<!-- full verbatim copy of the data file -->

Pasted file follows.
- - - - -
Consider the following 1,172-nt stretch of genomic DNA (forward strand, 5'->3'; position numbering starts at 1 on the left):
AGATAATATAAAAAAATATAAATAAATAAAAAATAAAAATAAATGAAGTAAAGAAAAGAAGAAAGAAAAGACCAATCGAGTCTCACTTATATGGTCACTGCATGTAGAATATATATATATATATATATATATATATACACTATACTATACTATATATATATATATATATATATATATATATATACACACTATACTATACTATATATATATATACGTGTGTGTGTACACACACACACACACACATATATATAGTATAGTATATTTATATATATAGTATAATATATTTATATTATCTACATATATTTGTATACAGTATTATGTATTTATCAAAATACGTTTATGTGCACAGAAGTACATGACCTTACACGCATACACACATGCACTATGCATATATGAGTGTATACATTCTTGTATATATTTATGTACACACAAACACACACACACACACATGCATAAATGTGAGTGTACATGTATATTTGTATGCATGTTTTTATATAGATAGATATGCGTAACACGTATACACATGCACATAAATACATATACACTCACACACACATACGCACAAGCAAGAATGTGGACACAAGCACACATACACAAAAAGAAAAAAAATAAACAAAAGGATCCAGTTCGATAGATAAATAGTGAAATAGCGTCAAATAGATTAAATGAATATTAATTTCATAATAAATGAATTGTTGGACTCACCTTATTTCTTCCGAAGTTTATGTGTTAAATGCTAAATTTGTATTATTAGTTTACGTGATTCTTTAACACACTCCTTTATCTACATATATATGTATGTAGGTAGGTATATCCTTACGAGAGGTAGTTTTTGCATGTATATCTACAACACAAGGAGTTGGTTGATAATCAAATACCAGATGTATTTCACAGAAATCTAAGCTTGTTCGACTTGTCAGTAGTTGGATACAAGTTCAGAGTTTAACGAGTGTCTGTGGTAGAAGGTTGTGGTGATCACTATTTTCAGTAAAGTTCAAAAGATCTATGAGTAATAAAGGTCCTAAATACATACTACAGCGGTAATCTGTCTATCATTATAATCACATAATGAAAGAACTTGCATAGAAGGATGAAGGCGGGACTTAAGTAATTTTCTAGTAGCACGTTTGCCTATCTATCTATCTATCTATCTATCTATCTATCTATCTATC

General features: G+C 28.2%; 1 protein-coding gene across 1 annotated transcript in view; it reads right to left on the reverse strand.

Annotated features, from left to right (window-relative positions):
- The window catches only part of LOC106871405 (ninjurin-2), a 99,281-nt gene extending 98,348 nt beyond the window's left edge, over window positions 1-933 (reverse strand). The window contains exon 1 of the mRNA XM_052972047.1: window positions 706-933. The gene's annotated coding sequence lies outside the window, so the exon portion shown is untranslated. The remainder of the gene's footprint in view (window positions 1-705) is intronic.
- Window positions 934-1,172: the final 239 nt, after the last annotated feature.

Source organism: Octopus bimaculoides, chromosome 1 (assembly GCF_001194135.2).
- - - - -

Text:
Consider the following 1,172-nt stretch of genomic DNA (forward strand, 5'->3'; position numbering starts at 1 on the left):
AGATAATATAAAAAAATATAAATAAATAAAAAATAAAAATAAATGAAGTAAAGAAAAGAAGAAAGAAAAGACCAATCGAGTCTCACTTATATGGTCACTGCATGTAGAATATATATATATATATATATATATATATACACTATACTATACTATATATATATATATATATATATATATATATATACACACTATACTATACTATATATATATATACGTGTGTGTGTACACACACACACACACACATATATATAGTATAGTATATTTATATATATAGTATAATATATTTATATTATCTACATATATTTGTATACAGTATTATGTATTTATCAAAATACGTTTATGTGCACAGAAGTACATGACCTTACACGCATACACACATGCACTATGCATATATGAGTGTATACATTCTTGTATATATTTATGTACACACAAACACACACACACACACATGCATAAATGTGAGTGTACATGTATATTTGTATGCATGTTTTTATATAGATAGATATGCGTAACACGTATACACATGCACATAAATACATATACACTCACACACACATACGCACAAGCAAGAATGTGGACACAAGCACACATACACAAAAAGAAAAAAAATAAACAAAAGGATCCAGTTCGATAGATAAATAGTGAAATAGCGTCAAATAGATTAAATGAATATTAATTTCATAATAAATGAATTGTTGGACTCACCTTATTTCTTCCGAAGTTTATGTGTTAAATGCTAAATTTGTATTATTAGTTTACGTGATTCTTTAACACACTCCTTTATCTACATATATATGTATGTAGGTAGGTATATCCTTACGAGAGGTAGTTTTTGCATGTATATCTACAACACAAGGAGTTGGTTGATAATCAAATACCAGATGTATTTCACAGAAATCTAAGCTTGTTCGACTTGTCAGTAGTTGGATACAAGTTCAGAGTTTAACGAGTGTCTGTGGTAGAAGGTTGTGGTGATCACTATTTTCAGTAAAGTTCAAAAGATCTATGAGTAATAAAGGTCCTAAATACATACTACAGCGGTAATCTGTCTATCATTATAATCACATAATGAAAGAACTTGCATAGAAGGATGAAGGCGGGACTTAAGTAATTTTCTAGTAGCACGTTTGCCTATCTATCTATCTATCTATCTATCTATCTATCTATCTATC

General features: G+C 28.2%; 1 protein-coding gene across 1 annotated transcript in view; it reads right to left on the reverse strand.

Annotated features, from left to right (window-relative positions):
- The window catches only part of LOC106871405 (ninjurin-2), a 99,281-nt gene extending 98,348 nt beyond the window's left edge, over window positions 1-933 (reverse strand). The window contains exon 1 of the mRNA XM_052972047.1: window positions 706-933. The gene's annotated coding sequence lies outside the window, so the exon portion shown is untranslated. The remainder of the gene's footprint in view (window positions 1-705) is intronic.
- Window positions 934-1,172: the final 239 nt, after the last annotated feature.

Source organism: Octopus bimaculoides, chromosome 1 (assembly GCF_001194135.2).